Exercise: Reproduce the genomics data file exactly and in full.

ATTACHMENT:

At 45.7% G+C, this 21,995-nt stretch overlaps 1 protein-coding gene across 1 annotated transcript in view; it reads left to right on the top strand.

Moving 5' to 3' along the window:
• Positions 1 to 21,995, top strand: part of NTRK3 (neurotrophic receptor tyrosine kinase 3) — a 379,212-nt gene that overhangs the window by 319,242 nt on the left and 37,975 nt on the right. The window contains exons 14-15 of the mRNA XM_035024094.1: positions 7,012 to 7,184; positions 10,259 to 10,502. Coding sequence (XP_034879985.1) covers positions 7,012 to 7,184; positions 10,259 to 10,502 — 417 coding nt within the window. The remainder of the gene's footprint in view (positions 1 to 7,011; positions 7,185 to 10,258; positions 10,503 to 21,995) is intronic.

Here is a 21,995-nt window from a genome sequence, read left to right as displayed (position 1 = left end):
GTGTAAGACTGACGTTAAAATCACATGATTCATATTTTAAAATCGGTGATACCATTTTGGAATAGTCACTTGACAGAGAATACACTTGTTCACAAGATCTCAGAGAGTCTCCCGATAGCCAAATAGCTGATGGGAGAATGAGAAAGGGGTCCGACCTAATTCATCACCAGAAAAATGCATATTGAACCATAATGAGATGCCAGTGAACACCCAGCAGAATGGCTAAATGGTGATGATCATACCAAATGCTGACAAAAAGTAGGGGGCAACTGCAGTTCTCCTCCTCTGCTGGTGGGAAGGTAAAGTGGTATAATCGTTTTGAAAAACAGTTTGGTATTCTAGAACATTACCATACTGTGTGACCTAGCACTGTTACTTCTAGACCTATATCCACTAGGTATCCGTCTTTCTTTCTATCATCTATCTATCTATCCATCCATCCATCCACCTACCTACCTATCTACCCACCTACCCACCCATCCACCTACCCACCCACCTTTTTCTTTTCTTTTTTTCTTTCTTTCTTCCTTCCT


At 45.7% G+C, this 21,995-nt stretch overlaps 1 protein-coding gene across 1 annotated transcript in view; it reads left to right on the top strand.

Moving 5' to 3' along the window:
• Positions 1 to 21,995, top strand: part of NTRK3 (neurotrophic receptor tyrosine kinase 3) — a 379,212-nt gene that overhangs the window by 319,242 nt on the left and 37,975 nt on the right. The window contains exons 14-15 of the mRNA XM_035024094.1: positions 7,012 to 7,184; positions 10,259 to 10,502. Coding sequence (XP_034879985.1) covers positions 7,012 to 7,184; positions 10,259 to 10,502 — 417 coding nt within the window. The remainder of the gene's footprint in view (positions 1 to 7,011; positions 7,185 to 10,258; positions 10,503 to 21,995) is intronic.

Here is a 21,995-nt window from a genome sequence, read left to right as displayed (position 1 = left end):
GTGTAAGACTGACGTTAAAATCACATGATTCATATTTTAAAATCGGTGATACCATTTTGGAATAGTCACTTGACAGAGAATACACTTGTTCACAAGATCTCAGAGAGTCTCCCGATAGCCAAATAGCTGATGGGAGAATGAGAAAGGGGTCCGACCTAATTCATCACCAGAAAAATGCATATTGAACCATAATGAGATGCCAGTGAACACCCAGCAGAATGGCTAAATGGTGATGATCATACCAAATGCTGACAAAAAGTAGGGGGCAACTGCAGTTCTCCTCCTCTGCTGGTGGGAAGGTAAAGTGGTATAATCGTTTTGAAAAACAGTTTGGTATTCTAGAACATTACCATACTGTGTGACCTAGCACTGTTACTTCTAGACCTATATCCACTAGGTATCCGTCTTTCTTTCTATCATCTATCTATCTATCCATCCATCCATCCACCTACCTACCTATCTACCCACCTACCCACCCATCCACCTACCCACCCACCTTTTTCTTTTCTTTTTTTCTTTCTTTCTTCCTTCCT